GROWING up, I always had the idea that my body and me were two separate things. Instead of my body being me, I felt that I was a spirit trapped in the shell of my body. When I die, my spirit will finally break free from the earthly body I have and be free to enter heaven.

Yet, every Sunday, I had been proclaiming through the Apostles’ Creed that I believe in the resurrection of the body – that after the resurrection, I will have the same body (except for imperfections) that I had in this life. This truth set me on a journey to understand more about my relationship between my body and me. 

At 12 years old, I started going through puberty. I remembered being singled out by a teacher after physical education class. She pointed to me, commented on my growing breasts and demanded that my mother buy me a bra immediately since my breasts were starting to show. All my classmates turned to gawk at me and I felt so ashamed. I did not know how to react but to quickly turn away from their stares. But I felt small and ridiculed.

Looking back with the eyes of an adult, I now understand that my teacher was not just singling my body out but that she was singling me out. If she had simply commented on my backpack being dirty, I would not have felt as vulnerable as I did when she pointed to the size of my developing breasts.

When I was 17, I allowed myself to be in a relationship where I was constantly engaging in inappropriate touch with my then-boyfriend. To me, physical intimacy represented love. If we loved each other, it was only normal that we kissed and explored each other’s bodies, right? I felt that my actions were okay as long as we were not harming anyone else. Whenever we met, our conversations would quickly transit into physical touch. I kept thinking that we were a couple and so our ‘love’ for one another could justify our behaviour.

Yet, I always left our meet ups feeling unclean and less than. I began to realize that our inappropriate touching was affecting something deeper, more internal and was not just something external to me. My body was not something external to me. It was as if my body was sending signals that I could not allow my partner to access the intimate parts of my body without the proper marital intimacy due for such access.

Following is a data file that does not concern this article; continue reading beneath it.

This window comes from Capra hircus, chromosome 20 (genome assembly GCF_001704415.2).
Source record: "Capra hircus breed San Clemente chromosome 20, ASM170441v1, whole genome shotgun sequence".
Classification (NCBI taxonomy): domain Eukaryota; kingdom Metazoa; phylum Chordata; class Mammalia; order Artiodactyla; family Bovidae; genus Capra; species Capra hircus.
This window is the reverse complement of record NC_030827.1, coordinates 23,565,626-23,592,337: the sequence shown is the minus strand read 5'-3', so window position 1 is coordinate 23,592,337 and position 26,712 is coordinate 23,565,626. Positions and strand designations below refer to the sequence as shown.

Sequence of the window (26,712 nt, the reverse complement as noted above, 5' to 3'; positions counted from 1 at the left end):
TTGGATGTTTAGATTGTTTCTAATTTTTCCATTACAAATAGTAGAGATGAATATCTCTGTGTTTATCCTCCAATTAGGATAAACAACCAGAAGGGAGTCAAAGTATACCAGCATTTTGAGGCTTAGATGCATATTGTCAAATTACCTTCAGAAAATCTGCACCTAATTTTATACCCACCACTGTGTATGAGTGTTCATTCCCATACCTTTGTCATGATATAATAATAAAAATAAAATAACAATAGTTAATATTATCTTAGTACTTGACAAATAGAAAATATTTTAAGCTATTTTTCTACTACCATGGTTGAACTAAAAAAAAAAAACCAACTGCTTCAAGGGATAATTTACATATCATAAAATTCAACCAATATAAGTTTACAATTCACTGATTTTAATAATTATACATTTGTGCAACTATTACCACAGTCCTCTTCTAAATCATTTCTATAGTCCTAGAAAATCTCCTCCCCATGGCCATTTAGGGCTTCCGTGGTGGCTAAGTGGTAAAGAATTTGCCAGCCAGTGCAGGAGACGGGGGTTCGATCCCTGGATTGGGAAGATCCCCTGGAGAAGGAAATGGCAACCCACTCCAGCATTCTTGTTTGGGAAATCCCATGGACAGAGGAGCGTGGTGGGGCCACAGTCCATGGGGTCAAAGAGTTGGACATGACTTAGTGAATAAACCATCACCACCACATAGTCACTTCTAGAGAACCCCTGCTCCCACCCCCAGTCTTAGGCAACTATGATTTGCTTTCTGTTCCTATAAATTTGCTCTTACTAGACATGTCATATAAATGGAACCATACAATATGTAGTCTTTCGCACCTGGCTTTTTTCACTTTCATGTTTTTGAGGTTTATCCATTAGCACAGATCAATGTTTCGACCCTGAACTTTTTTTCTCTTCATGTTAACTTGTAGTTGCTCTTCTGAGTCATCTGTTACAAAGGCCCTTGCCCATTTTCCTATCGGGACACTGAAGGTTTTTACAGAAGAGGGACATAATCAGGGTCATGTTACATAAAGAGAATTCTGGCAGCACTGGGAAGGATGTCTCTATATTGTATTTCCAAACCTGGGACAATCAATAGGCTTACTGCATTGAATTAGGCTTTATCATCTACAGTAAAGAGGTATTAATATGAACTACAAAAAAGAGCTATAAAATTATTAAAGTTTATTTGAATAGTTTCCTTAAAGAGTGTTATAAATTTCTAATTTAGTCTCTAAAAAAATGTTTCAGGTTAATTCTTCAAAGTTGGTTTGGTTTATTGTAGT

Culturally, we do not point out that “Jane’s body has a flu” but rather “Jane has a flu”. In certain areas of life, we are aware that the body and the person are one and the same. Yet, in other areas of life, sometimes we think of our bodies as property we own, as external to us, like our backpacks or wallets. We fall to the fallacy of dualism, encapsulated by the phrase “I think therefore I am”.

Sometimes, we believe that our bodies are controlled by our minds. If our bodies are simply something that we own, something that the mind controls, then we would be free to use it in any way that we wish as long as the mind says so. But I have come to realize that I am my body, and everything that my body does is imbued with meaning – like how I felt so affected when my teacher singled me out for developing breasts. My body communicates a deeper language and is not just some possession that I can use as I wish.

When we say that our body is sacred, we say that our body stands for us; the actions of our body stand for our actions. Friends, if you find yourself artificially splitting the mind and the body, don’t lose heart.  This thought might be ingrained in our culture, but remember – it is not “my body is mine”, but “my body is me”!

 

Pearlyn Neo is a graduate of the School of Mission organized by LiFE-ICPE Mission Sabah in 2019. A perfect day is one where she is having great conversations with friends around the world and beating the time-limits of escape rooms.